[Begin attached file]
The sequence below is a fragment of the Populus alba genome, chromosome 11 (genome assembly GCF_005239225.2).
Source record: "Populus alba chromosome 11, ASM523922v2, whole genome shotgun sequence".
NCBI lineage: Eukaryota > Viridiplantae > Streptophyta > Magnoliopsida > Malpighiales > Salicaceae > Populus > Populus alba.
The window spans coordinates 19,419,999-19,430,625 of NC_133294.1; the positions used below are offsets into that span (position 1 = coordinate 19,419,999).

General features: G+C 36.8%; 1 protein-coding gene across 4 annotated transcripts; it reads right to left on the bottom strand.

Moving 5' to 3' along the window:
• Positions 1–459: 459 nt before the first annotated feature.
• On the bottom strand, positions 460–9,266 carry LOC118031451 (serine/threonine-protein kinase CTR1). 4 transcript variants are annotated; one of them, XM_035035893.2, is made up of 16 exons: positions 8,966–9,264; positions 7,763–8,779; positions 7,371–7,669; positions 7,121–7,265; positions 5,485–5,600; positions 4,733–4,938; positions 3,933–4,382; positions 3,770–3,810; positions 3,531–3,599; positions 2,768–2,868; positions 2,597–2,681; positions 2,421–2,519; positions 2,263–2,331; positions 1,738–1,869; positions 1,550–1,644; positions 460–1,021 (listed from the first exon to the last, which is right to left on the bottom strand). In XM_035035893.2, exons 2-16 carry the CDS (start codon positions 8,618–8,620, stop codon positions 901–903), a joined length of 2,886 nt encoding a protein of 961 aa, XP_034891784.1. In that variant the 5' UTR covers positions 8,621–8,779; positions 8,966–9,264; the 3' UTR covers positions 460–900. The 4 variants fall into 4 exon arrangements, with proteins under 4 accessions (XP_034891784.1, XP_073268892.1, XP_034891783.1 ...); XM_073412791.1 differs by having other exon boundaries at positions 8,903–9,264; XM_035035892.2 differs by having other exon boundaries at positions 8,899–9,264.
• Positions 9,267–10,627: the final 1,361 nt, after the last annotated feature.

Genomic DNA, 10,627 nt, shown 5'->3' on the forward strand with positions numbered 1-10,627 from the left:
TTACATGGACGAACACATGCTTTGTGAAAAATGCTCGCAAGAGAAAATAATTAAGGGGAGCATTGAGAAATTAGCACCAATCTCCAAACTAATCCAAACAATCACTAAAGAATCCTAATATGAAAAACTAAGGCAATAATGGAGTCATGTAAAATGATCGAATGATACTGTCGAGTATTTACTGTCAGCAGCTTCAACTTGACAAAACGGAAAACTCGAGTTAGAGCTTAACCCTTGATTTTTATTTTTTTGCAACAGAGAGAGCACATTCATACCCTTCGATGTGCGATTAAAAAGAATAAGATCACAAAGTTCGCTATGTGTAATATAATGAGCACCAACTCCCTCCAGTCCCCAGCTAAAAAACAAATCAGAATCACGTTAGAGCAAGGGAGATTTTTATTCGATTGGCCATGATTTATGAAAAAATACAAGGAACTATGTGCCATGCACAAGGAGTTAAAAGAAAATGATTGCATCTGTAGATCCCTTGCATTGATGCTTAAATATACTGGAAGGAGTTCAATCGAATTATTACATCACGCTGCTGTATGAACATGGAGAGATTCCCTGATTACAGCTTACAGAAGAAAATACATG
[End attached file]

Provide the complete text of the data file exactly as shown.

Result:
The sequence below is a fragment of the Populus alba genome, chromosome 11 (genome assembly GCF_005239225.2).
Source record: "Populus alba chromosome 11, ASM523922v2, whole genome shotgun sequence".
NCBI lineage: Eukaryota > Viridiplantae > Streptophyta > Magnoliopsida > Malpighiales > Salicaceae > Populus > Populus alba.
The window spans coordinates 19,419,999-19,430,625 of NC_133294.1; the positions used below are offsets into that span (position 1 = coordinate 19,419,999).

General features: G+C 36.8%; 1 protein-coding gene across 4 annotated transcripts; it reads right to left on the bottom strand.

Moving 5' to 3' along the window:
• Positions 1–459: 459 nt before the first annotated feature.
• On the bottom strand, positions 460–9,266 carry LOC118031451 (serine/threonine-protein kinase CTR1). 4 transcript variants are annotated; one of them, XM_035035893.2, is made up of 16 exons: positions 8,966–9,264; positions 7,763–8,779; positions 7,371–7,669; positions 7,121–7,265; positions 5,485–5,600; positions 4,733–4,938; positions 3,933–4,382; positions 3,770–3,810; positions 3,531–3,599; positions 2,768–2,868; positions 2,597–2,681; positions 2,421–2,519; positions 2,263–2,331; positions 1,738–1,869; positions 1,550–1,644; positions 460–1,021 (listed from the first exon to the last, which is right to left on the bottom strand). In XM_035035893.2, exons 2-16 carry the CDS (start codon positions 8,618–8,620, stop codon positions 901–903), a joined length of 2,886 nt encoding a protein of 961 aa, XP_034891784.1. In that variant the 5' UTR covers positions 8,621–8,779; positions 8,966–9,264; the 3' UTR covers positions 460–900. The 4 variants fall into 4 exon arrangements, with proteins under 4 accessions (XP_034891784.1, XP_073268892.1, XP_034891783.1 ...); XM_073412791.1 differs by having other exon boundaries at positions 8,903–9,264; XM_035035892.2 differs by having other exon boundaries at positions 8,899–9,264.
• Positions 9,267–10,627: the final 1,361 nt, after the last annotated feature.

Genomic DNA, 10,627 nt, shown 5'->3' on the forward strand with positions numbered 1-10,627 from the left:
TTACATGGACGAACACATGCTTTGTGAAAAATGCTCGCAAGAGAAAATAATTAAGGGGAGCATTGAGAAATTAGCACCAATCTCCAAACTAATCCAAACAATCACTAAAGAATCCTAATATGAAAAACTAAGGCAATAATGGAGTCATGTAAAATGATCGAATGATACTGTCGAGTATTTACTGTCAGCAGCTTCAACTTGACAAAACGGAAAACTCGAGTTAGAGCTTAACCCTTGATTTTTATTTTTTTGCAACAGAGAGAGCACATTCATACCCTTCGATGTGCGATTAAAAAGAATAAGATCACAAAGTTCGCTATGTGTAATATAATGAGCACCAACTCCCTCCAGTCCCCAGCTAAAAAACAAATCAGAATCACGTTAGAGCAAGGGAGATTTTTATTCGATTGGCCATGATTTATGAAAAAATACAAGGAACTATGTGCCATGCACAAGGAGTTAAAAGAAAATGATTGCATCTGTAGATCCCTTGCATTGATGCTTAAATATACTGGAAGGAGTTCAATCGAATTATTACATCACGCTGCTGTATGAACATGGAGAGATTCCCTGATTACAGCTTACAGAAGAAAATACATG